Pay to Play: Trump’s Cabinet is His Donors
President Donald Trump’s transition efforts raised more than $6.5 million, according to government filings, with the vast majority of the donations coming after the election — including thousands of dollars from people linked to his future Cabinet.
According to filings with the General Services Administration obtained by CNN through the Freedom of Information Act, Trump’s transition fundraising vehicle, Trump for America Inc., raised $6,513,947.93 through February 14.
Donors included individuals, corporations and advocacy groups. Each entity is by law allowed to donate up to $5,000 maximum to transition efforts, which are financed in part by private fundraising and in part by federal funds.
Trump Cabinet nominees or their families were consistent donors.
His earliest supporter of the Cabinet was Linda McMahon, who is now confirmed as chief of the Small Business Administration. She gave the maximum donation on July 14, before Trump was even formally named the nominee by the Republican National Convention.
McMahon was nominated in December.
Wilbur Ross, expected to be confirmed as commerce secretary, maxed out on October 31. He was formally announced on November 30.
Other nominees waited until after the election.
The DeVos family gave 10 individual $5,000 donations on December 14. Betsy DeVos, now the secretary of education, was announced as the nominee on November 23.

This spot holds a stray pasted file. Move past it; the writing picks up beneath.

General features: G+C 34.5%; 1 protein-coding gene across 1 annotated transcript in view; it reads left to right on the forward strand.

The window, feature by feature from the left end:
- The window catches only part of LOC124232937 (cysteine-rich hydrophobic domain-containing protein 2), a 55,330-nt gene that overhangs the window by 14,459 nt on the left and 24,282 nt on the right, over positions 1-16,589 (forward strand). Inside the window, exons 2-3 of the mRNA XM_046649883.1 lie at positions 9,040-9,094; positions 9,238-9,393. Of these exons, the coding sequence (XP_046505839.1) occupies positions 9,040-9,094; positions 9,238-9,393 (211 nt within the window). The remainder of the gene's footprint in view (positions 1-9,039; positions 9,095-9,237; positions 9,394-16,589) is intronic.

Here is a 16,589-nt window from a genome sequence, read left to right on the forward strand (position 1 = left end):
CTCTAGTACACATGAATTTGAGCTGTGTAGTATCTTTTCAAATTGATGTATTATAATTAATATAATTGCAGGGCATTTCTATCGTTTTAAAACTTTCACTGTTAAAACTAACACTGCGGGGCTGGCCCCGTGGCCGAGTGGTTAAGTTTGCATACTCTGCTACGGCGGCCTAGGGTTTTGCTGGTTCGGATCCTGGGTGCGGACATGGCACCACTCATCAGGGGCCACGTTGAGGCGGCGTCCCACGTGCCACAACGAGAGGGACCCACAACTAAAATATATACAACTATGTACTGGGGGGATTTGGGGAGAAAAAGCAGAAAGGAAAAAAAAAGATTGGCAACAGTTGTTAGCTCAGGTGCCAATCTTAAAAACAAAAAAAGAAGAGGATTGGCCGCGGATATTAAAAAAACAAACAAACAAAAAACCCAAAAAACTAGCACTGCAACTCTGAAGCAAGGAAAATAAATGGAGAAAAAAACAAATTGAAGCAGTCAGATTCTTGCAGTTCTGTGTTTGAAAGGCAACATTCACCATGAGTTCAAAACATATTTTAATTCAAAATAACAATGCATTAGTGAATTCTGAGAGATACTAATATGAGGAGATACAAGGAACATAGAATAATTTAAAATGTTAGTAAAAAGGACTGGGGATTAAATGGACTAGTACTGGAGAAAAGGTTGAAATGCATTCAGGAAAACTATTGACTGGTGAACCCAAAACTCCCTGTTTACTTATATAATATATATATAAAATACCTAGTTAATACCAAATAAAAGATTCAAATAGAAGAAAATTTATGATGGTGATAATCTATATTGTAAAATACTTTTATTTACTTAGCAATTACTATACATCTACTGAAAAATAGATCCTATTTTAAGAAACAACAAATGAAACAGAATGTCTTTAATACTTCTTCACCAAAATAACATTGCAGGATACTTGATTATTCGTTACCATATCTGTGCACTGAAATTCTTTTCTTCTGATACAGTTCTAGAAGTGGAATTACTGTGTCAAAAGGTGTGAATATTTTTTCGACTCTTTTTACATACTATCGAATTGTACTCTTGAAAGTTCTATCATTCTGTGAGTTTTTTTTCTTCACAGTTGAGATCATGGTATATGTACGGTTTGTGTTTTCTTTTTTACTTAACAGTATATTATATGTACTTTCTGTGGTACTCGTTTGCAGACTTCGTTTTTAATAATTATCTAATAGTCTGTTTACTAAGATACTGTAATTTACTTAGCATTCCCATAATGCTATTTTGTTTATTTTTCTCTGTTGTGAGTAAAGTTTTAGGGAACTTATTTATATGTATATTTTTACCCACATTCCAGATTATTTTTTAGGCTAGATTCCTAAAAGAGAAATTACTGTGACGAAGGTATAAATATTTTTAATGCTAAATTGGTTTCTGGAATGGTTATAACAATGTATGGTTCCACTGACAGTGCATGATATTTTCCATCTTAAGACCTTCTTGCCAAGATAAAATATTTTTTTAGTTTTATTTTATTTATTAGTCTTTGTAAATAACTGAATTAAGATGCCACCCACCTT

Alan Mnuchin, the brother of Treasury Secretary Steven Mnuchin, gave $5,000 on December 9, though Steven Mnuchin did not donate. Exxon Mobil Corporation, the company that was helmed by Secretary of State Rex Tillerson before he was confirmed, gave $5,000 December 28 — though Tillerson himself did not donate to the transition.
Tillerson was named December 13 and Mnuchin was named November 30.
Former Labor nominee Andrew Puzder, a fast food executive, gave $5,000 on November 30. He withdrew from consideration this month after a series of controversial headlines and opposition from GOP senators. He was nominated on December 8.
There is no indication that Trump or his decision-making inner circle would have known about the donations.
Asked if DeVos had any concerns about the appropriateness of donating, her personal spokesman Greg McNeilly said “no concerns whatsoever.” The Department of Education did not immediately respond.
The White House did not immediately answer an inquiry as to whether Trump or his staff knew about the donations.